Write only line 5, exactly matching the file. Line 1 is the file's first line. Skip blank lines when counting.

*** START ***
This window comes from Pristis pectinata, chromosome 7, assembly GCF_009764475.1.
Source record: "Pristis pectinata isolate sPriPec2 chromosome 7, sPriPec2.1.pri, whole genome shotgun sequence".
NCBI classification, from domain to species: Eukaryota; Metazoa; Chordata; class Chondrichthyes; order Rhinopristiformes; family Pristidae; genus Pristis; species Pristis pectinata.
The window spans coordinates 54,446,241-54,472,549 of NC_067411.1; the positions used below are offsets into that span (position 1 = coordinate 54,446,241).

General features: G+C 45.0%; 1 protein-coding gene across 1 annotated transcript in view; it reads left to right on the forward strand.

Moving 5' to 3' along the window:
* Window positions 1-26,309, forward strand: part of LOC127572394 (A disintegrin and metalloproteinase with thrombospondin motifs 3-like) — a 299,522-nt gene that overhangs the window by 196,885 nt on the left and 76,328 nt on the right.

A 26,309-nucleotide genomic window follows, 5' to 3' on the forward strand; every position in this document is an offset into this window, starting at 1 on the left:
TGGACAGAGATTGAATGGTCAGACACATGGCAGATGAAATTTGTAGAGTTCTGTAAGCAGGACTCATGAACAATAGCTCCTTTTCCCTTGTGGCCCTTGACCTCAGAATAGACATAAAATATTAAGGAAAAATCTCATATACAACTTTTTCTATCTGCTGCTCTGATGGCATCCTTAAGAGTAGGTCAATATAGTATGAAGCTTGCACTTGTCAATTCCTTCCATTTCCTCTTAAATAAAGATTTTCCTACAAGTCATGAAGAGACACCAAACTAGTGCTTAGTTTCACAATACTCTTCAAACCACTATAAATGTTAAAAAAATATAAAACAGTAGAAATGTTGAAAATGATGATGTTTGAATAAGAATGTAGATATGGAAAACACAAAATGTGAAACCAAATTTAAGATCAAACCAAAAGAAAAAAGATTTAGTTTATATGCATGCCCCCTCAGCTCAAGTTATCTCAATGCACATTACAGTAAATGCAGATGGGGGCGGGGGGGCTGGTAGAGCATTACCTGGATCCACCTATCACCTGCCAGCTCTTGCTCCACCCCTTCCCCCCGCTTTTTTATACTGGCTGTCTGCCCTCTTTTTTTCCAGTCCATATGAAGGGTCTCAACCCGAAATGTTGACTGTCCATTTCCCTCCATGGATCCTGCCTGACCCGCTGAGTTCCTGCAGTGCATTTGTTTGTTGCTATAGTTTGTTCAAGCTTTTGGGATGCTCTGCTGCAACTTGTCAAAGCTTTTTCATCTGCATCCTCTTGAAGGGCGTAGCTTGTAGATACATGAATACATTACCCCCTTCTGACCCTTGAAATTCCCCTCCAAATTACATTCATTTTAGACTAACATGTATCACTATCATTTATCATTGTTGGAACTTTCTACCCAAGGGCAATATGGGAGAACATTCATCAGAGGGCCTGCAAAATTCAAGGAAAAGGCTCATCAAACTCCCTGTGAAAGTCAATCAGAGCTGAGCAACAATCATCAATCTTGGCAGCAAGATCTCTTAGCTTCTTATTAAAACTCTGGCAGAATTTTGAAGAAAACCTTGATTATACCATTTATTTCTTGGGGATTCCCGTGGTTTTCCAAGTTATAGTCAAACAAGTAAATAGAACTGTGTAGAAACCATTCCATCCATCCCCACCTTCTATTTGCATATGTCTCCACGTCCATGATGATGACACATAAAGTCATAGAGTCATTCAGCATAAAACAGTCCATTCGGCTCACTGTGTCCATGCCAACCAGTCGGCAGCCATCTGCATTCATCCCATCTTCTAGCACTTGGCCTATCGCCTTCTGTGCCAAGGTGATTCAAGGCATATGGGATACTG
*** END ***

General features: G+C 45.0%; 1 protein-coding gene across 1 annotated transcript in view; it reads left to right on the forward strand.